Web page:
Doctor Kajtazi states a lack of hygiene, struggle with addictions, and through nutrition everything else – hypertension (high blood pressure), metabolic disorders, uncontrolled blood sugar, fat disorders and obesity as the biggest health problems faced by the Roma population.
“They are not sicker than others, but their health illiteracy costs them life. They are not aware of this, because you can seldom find thirteen-year- old children bragging about having smoked since they were five or a fifteen-sixteen- year-old child bragging about having tried all sorts of drugs. There are, of course, exceptions, but in the Roma population, where access to drugs and other vices is huge, it is important to work on education and explain to them that their lif could be much better and longer if they withstood such temptations. They have to realize that they are responsible for their own health and that many diseases can be avoided by prevention, by seeing the doctor timely and by appropriate treatment. Every person I help to cure or encourage them to take care of their health represents my personal success and satisfaction. It is my motive to continue striving.”
Change the image of the society through our own examples
Doctor Kajtazi works in a Special Hospital for Cerebrovascular Diseases in Belgrade, hospital specialized for treatment of the stroke. This hospital is the only one in this part of Europe that deals with this branch of medicine; most of the hospitals have one department devoted to it. Currently he is specializing in neurology, which lasts four years, he has on-call duty in the emergency room and in the clinic, he is on-call on the ward and obtains education at the Clinical Centre of Serbia. It is often the case that his patients are Roma and he is telling us one of the situations that happened to him at his workplace.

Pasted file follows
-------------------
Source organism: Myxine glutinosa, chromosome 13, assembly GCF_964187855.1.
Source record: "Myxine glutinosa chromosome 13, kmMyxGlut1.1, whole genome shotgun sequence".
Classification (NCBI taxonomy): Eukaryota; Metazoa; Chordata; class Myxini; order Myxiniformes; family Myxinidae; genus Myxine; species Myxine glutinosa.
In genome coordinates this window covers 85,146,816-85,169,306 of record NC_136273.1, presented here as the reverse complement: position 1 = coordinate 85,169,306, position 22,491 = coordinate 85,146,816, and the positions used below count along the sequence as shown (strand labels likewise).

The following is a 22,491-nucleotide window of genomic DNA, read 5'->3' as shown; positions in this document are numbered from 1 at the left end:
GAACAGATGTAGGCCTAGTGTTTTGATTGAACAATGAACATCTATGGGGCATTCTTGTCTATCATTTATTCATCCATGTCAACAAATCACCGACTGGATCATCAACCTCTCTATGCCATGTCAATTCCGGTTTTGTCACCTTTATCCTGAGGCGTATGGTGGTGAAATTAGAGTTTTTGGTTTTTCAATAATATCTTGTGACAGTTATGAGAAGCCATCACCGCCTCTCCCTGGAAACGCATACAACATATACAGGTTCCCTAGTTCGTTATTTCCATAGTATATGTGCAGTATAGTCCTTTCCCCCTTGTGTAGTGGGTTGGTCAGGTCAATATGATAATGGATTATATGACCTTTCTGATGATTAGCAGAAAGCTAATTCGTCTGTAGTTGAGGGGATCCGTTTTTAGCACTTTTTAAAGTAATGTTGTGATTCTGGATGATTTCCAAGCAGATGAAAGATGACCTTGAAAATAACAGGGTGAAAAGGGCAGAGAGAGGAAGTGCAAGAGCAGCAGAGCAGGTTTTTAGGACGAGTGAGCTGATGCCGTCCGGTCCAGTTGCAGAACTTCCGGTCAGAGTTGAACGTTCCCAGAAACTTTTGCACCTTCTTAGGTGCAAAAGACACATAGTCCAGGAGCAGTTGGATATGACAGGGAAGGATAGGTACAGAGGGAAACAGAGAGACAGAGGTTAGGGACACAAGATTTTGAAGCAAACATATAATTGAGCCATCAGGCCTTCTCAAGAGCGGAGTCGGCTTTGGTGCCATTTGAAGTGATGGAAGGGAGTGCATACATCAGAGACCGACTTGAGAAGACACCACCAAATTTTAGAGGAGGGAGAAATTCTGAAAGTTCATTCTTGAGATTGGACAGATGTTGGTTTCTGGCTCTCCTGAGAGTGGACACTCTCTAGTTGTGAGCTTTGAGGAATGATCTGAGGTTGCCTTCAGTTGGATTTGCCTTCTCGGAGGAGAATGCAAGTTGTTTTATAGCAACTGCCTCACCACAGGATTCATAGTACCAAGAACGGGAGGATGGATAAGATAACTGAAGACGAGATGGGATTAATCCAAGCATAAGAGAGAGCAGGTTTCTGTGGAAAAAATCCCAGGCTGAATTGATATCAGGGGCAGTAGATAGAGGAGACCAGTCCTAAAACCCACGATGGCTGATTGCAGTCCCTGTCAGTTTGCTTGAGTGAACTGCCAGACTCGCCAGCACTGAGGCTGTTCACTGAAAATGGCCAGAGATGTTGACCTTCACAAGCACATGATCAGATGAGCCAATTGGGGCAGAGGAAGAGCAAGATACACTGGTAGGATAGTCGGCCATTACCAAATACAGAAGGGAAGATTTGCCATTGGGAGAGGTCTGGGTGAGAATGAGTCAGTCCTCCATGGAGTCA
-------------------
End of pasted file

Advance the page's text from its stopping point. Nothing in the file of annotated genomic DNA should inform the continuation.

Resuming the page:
“On one occasion a woman came who could only speak Romani language, accompanied by her cousin, who was supposed to help and translate to her. Neurological examination is very complex and requires patient’s cooperation. While I was telling her what to do during her examinations, her cousin translated into Romani language, then translated from Romani to Serbian when I was interviewing a patient and taking an anamnesis. Interestingly, most things were mistranslated. While the patient spoke to me in Romani, I was already typing the data without waiting for the translation and it was not clear to them what I was writing when her cousin had not translated everything yet. They are mostly excited when they find out that I am Roma myself, as if I were someone who would take care of them better and understand them better, although the fact is that all the doctors in the hospital where I work really do their job professionally and responsibly regardless the fact who the patient is.”
Although a declared Roma, Kajtazi has never brought this to the fore, so people around him
often mistakenly labelled him as an Albanian or Greek by the surname. During his schooling, mostly in elementary school, he was affected by the teasing on the account of his name and nationality, as well as inaccurate assumptions of his origin and nationality.
“It is no longer important to me when someone on the basis of my surname makes the wrong conclusions about who I am and where I am from. I believe it is important first of all to be a good man, to help others, to make progress every day and to learn, to take care of your health, because health is our most valuable possession, regardless your nationality. It is generally prejudiced that all Roma are uneducated, lazy and are second-class citizens, which is of course not true, but in order to change such a way of thinking about them within the society, it is necessary for the Roma to take care of their health, lifestyle and education, in order to lead a better quality of life and change the bad image society gives to them.”